I'll always remember the first time I drove the 2010 Honda Insight.
It was a late spring morning, 75 degrees, very sunny, and the ride began at the base of the proverbial twisty mountain road.
On the way up, the hybrid heeled through the curves like a small watercraft, its low rolling resistance tires screaming for mamasan as they searched for traction on the flawless blacktop, a sound equaled in its awfulness only by the one coming from the one under the hood.
By the time I got to the top, I never wanted to see the car again.
I haven't experienced a vehicle so poorly matched to a venue since Kia decided it would be a good idea to bring one of its Sedona minivans to a media drive event at Pocono Raceway...and I am not just bitter about that one because I got stuck behind it in a no passing zone during a hot lap in a Dodge Viper. If Honda itself had designed a road to highlight the shortcomings of the Insight, they couldn't have done any better.
Nevertheless, the first thing I did after I handed back the keys was schedule an Insight for an extended test.
I'm glad that I did.
In the day to day world of the urban grind and boring highway slogs, the Insight is a completely different car. Not exciting, but neither is driving in any of those conditions.
The ride quality is short of objectionable, the steering responsive, and up to around 30 mph it's quick enough to hold its own in the yellow cab grand prix. In other words, it's very much a Honda, at least within limits.
Driven without gusto, the 5-seat econobox is, in fact, economical. The EPA gives it a combined fuel economy rating of 41 miles per gallon, and I averaged 39 mpg during my time with the car. I accomplished this not through the use of any studied high-mileage driving techniques, but by simply allowing myself to reach a certain level of oneness with the car.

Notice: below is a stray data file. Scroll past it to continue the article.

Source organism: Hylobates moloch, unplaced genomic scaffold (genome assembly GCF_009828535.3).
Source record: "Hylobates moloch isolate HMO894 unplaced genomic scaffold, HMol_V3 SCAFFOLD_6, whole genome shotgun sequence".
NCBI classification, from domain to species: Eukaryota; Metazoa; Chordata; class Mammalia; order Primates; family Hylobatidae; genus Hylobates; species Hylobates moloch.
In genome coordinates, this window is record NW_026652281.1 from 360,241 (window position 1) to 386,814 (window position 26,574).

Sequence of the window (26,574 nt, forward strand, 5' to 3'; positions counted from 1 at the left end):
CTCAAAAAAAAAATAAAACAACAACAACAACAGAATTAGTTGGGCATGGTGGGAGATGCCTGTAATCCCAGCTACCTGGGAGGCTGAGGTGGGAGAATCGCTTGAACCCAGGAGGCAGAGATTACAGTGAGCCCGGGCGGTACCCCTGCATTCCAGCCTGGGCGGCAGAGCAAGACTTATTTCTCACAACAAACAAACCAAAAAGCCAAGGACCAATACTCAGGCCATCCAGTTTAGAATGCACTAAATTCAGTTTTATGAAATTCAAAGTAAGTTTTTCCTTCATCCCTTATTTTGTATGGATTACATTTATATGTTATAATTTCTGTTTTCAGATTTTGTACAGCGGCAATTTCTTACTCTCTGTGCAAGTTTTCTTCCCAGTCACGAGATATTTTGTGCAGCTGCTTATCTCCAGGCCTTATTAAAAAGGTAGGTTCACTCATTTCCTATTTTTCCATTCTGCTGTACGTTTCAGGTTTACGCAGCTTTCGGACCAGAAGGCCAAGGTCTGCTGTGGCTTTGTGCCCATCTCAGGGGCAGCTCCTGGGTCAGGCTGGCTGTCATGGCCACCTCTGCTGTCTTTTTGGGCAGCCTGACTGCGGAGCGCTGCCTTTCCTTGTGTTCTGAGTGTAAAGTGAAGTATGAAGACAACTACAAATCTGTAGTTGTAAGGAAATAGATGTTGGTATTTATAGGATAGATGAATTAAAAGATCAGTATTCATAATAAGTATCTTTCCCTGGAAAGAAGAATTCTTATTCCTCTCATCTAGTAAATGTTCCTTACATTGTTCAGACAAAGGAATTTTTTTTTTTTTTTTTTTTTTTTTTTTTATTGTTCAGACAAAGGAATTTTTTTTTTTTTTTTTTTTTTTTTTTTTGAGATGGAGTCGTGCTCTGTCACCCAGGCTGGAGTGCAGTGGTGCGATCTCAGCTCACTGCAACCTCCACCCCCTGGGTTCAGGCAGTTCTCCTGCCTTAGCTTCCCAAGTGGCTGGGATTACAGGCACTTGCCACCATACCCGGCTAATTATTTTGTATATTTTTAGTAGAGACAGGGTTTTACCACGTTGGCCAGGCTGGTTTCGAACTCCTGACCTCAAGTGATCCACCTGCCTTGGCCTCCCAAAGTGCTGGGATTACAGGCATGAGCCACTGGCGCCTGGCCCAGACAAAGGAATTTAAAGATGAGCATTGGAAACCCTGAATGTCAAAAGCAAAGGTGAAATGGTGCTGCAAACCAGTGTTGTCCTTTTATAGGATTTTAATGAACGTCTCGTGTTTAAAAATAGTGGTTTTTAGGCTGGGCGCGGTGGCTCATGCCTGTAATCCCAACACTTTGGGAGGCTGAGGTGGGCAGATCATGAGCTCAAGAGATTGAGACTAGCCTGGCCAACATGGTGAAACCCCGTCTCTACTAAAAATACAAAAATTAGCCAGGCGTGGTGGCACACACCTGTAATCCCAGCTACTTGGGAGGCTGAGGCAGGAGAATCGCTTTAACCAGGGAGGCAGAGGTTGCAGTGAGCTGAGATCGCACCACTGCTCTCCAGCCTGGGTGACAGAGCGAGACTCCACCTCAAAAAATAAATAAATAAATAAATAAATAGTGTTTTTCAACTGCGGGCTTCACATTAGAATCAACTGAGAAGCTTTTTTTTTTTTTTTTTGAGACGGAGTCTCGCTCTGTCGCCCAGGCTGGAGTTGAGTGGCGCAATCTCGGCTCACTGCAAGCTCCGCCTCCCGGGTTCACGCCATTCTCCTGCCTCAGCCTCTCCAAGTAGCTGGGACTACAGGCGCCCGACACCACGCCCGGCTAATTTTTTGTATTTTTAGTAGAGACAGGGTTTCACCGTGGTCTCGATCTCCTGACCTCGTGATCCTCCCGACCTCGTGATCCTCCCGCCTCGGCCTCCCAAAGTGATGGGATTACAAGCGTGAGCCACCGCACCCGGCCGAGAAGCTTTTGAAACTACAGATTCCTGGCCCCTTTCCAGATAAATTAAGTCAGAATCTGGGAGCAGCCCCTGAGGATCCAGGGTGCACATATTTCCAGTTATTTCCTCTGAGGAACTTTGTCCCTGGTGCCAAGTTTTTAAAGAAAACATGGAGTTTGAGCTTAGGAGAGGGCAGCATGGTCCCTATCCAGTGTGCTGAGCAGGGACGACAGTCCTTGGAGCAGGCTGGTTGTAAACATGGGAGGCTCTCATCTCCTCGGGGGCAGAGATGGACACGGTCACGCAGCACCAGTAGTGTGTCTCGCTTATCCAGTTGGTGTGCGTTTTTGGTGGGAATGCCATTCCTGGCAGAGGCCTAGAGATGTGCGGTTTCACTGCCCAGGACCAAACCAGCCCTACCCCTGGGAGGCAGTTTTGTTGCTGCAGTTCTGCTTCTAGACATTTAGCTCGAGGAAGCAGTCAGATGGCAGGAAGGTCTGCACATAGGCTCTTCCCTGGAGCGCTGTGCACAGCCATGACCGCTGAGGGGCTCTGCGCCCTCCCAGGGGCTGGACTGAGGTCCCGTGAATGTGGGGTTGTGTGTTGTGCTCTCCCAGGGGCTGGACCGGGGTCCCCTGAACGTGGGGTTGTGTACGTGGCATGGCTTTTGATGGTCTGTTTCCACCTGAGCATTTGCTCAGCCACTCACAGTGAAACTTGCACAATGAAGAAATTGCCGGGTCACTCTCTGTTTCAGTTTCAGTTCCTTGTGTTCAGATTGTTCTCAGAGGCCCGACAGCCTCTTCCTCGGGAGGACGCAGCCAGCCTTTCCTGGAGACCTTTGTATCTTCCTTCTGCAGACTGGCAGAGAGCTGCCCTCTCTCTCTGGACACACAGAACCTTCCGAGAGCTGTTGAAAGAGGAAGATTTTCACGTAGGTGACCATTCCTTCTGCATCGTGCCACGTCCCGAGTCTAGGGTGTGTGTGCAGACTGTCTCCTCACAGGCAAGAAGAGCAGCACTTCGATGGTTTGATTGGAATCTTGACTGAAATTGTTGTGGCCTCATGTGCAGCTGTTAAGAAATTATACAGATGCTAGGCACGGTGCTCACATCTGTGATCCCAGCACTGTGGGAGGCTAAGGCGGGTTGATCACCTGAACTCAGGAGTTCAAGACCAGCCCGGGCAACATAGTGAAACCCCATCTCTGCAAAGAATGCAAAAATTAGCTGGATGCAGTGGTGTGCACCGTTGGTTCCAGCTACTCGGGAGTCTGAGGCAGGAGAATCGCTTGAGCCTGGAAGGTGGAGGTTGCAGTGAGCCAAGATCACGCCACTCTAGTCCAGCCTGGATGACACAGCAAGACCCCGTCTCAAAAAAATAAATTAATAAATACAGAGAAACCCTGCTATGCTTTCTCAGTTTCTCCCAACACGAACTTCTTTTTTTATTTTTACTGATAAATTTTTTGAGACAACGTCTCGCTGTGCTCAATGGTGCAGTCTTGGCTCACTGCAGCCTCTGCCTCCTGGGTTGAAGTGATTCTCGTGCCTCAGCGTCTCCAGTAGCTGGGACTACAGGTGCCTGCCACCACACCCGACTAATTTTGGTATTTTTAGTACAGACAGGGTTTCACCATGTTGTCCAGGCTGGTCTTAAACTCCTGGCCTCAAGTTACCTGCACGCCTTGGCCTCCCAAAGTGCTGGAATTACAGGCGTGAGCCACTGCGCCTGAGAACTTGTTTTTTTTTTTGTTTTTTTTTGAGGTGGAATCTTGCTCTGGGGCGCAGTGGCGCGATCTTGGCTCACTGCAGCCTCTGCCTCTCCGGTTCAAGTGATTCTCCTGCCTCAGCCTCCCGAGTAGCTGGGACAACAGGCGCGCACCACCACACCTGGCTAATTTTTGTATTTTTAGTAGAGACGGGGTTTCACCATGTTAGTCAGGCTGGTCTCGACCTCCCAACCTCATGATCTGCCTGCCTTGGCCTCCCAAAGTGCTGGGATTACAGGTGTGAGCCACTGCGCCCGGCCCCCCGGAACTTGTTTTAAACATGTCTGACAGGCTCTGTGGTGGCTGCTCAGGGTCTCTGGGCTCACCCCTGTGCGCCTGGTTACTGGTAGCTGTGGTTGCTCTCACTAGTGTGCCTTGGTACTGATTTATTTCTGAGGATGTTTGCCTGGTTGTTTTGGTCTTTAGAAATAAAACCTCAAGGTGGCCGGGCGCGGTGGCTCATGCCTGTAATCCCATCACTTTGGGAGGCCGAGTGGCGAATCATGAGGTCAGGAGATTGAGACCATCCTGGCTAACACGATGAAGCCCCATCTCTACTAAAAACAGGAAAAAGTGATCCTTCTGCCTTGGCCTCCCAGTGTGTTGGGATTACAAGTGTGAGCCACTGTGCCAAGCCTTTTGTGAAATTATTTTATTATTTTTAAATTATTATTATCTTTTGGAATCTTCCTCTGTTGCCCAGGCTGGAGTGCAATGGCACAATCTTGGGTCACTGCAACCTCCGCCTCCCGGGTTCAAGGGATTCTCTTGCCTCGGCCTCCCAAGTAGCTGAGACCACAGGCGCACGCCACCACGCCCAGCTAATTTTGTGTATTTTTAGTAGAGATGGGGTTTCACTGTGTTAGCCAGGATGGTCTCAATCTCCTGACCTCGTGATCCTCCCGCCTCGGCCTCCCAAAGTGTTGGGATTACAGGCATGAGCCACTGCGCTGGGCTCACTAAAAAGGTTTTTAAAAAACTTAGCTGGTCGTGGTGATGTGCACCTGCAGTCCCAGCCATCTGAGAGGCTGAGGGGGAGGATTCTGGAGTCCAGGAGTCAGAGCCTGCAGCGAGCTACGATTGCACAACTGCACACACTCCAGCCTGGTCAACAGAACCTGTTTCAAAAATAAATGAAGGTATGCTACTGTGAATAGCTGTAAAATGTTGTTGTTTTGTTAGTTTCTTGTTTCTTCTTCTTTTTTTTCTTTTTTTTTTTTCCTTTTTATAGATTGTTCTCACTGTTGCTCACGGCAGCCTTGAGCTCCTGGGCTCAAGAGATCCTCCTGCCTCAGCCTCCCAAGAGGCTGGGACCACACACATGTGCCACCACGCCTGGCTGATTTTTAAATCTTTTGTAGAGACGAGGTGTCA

Mounted high on the dashboard, almost in the line of sight, is a digital speedometer with an illuminated arch of color behind the numbers. Drive in the kind of fuel efficient manner that would make a global warming activist smile, and it glows green. Floor it as if they were chasing after you with an environmentally-friendly machete because you didn't recycle your toilet paper and it shifts to blue. Shades of teal fall between the two extremes.
Unlike the usual variety of gauges and flowcharts typically found in hybrids, the arch gets straight to the point, and is a more effective coaching device than most. Of course, that didn't stop Honda from adding all of the others, and one more.
Save gasoline, reduce your emissive output, and plant icons start to appear one by one on the low-res information screen tucked into the tachometer. When you earn five, you move up a level and the buds sprout additional leaves and flowers. Keep it going and a trophy icon appears, signifying that you have won the admiration of the program's designers, but not much else.
To make it easier to score these greenie points, there is an ECON mode available which reprograms the drive-by-wire throttle to make it less responsive, and adjusts the climate control system to turn off the air conditioning compressor more frequently. I left the Insight in this setting for nearly the entire time I had it. To do otherwise in a car like this would defeat the purpose of its existence.
Acceleration is muted in this mode and merging onto highways an exercise in timing and patience, not that the Insight is much quicker when left to its own devices. The combined output of the internal combustion and electric motors is only 98 horsepower. Few vehicles are available with less.